Shops close and dollars run out after central bank decision to float manat leads to 32% drop in value
Azerbaijans currency has plummeted after moving to a floating exchange rate, causing a rush on dollars and stores as clients try to buy goods before costs increase.
The manat lost 32% to the dollar yesterday following the central bank decision to stop protect children value in the face of falling oil prices. The bank said it had lost more than half its foreign reserves trying to defend the currency.
But opposition leaders criticised authorities for permitting the manat to autumn so dramatically.
Azerbaijan has moved to a drifting exchange rate but someone forgot to teach it how to swim, told Natiq Cafarli, an economist and member of the opposition Republican Alternative.
Residents of Baku were angry at the sudden announcement and scrambled to convert their manats into foreign currency or durable goods.
This is such a miserable situation for the whole nation, one told. Everyone wants to buy dollars and only a few[ banks and exchange offices will] sell There are almost no dollars left at exchange points.
An employee at Bakus Bina shopping marketplace said the store had had to close to avoid losing money.
Others wanting to buy dollars and euros saw many exchange offices shut or not selling hard currencies, while several banks put a $500 limit on exchanges.
This is such a disaster for us, told another resident. How come they decided to bankrupt people in one night?
Several exchange offices in Baku were selling the dollar for between 1.56 and 1.59 manats within hours of the announcement, already higher than the official rate of 1.55.
The bank said in a statement the decision to float the manat was made to protect the countrys foreign reserves.
Baku is heavily dependent on petroleum and natural gas exports but costs have fallen dramatically in recent years. A barrel of Brent crude oil was selling for $36.10 on 21 December, about 33% of the price 18 months ago.
Ali Karimli, chairman of the Azerbaijan Popular Front Party, accused the government of destroying the national currency.
It was killed by a self-centered, perverted, and incapable government, Karimli told. There will be price hikes[ and] the wages, pensions, savings everything we have in manats is now practically devalued by 55%.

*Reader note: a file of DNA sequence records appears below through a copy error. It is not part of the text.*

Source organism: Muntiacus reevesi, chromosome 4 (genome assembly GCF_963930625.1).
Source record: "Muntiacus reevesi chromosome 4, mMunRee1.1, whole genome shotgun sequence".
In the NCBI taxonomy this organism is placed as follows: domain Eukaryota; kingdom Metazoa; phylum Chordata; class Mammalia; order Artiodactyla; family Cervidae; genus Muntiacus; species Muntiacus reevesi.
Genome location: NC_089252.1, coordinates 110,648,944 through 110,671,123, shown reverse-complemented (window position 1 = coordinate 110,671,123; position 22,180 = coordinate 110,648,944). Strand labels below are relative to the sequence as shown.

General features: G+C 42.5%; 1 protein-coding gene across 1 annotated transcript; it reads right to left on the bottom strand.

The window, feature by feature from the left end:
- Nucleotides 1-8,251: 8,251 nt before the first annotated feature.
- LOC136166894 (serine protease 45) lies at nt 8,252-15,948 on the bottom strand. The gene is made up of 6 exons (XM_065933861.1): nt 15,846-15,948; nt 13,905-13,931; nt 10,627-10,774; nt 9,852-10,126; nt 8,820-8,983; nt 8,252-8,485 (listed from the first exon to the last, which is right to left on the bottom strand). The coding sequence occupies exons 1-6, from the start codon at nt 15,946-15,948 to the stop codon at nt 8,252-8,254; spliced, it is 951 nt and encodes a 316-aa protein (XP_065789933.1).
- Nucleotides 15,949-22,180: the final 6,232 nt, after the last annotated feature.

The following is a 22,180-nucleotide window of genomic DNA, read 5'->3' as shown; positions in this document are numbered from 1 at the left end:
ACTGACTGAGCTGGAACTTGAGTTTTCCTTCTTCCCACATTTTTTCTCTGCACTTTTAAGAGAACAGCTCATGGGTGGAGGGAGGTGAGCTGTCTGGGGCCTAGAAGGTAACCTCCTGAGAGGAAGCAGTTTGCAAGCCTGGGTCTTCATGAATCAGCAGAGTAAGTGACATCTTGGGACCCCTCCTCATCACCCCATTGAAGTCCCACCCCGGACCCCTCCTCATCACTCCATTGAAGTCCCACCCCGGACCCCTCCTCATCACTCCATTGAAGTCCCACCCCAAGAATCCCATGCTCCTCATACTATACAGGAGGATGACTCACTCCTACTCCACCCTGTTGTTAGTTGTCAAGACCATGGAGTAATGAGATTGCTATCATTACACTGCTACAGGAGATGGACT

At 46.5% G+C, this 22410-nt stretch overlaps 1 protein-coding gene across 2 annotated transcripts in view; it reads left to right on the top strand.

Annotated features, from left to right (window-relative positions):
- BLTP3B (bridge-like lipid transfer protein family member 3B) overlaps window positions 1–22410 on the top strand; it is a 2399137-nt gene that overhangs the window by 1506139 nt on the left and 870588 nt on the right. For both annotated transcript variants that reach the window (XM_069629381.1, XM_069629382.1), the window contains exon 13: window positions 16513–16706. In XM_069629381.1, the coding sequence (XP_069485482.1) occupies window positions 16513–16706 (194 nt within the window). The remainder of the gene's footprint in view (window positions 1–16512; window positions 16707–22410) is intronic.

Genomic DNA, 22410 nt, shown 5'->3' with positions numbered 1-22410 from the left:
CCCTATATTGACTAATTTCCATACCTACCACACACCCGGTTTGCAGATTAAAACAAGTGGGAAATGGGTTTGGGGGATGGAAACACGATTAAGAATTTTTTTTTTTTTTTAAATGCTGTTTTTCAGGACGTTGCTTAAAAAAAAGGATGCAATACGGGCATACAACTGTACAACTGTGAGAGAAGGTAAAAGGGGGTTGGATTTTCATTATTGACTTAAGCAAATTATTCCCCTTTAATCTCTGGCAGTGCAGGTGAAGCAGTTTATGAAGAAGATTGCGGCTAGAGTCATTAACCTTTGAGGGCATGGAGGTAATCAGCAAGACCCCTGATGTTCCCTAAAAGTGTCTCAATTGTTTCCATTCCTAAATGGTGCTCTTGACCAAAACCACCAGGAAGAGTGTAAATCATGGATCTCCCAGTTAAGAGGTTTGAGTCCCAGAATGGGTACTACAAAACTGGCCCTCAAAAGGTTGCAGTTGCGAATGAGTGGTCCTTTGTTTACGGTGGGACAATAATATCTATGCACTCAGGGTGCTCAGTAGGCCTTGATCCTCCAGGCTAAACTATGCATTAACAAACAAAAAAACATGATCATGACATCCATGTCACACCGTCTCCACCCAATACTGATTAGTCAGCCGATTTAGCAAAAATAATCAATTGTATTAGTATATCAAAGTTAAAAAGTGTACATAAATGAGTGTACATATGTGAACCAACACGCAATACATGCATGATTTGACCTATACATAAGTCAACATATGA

It marks the second hour this year the manat has lost significant value due to government actions. In February, a devaluation caused it to lose more than a third of its value against the dollar.
Banking expert Akram Hasanov, who works at a Baku-based IJS law firm, said this earlier devaluation had compromised the currency.
Many other countries have devalued their currencies in recent years, but nowhere has there been the serious damage to the people and entrepreneurs as[ in Azerbaijan ], told Hasanov.
He said the latest devaluation would lead to the collapse of many banks. But[ the bankruptcies of the banks] will not affect the bank proprietors and directors, it will be ordinary depositors[ who will suffer ], Hasanov said.
Just weeks before the February devaluation, the Azerbaijani president, Ilham Aliyev, called the manat one of the most stable currencies in the world and encouraged foreign nationals and companies to invest.
Moodys credit rating service predicted on 21 December that Azerbaijans budget deficit would reach 9.2% of gross domestic product this year.
Low energy priceshave also forced Russia and Kazakhstan tofloat their currencies freely on the market. Both the Russian ruble and Kazakhstans tenge are at near record lows to the dollar.
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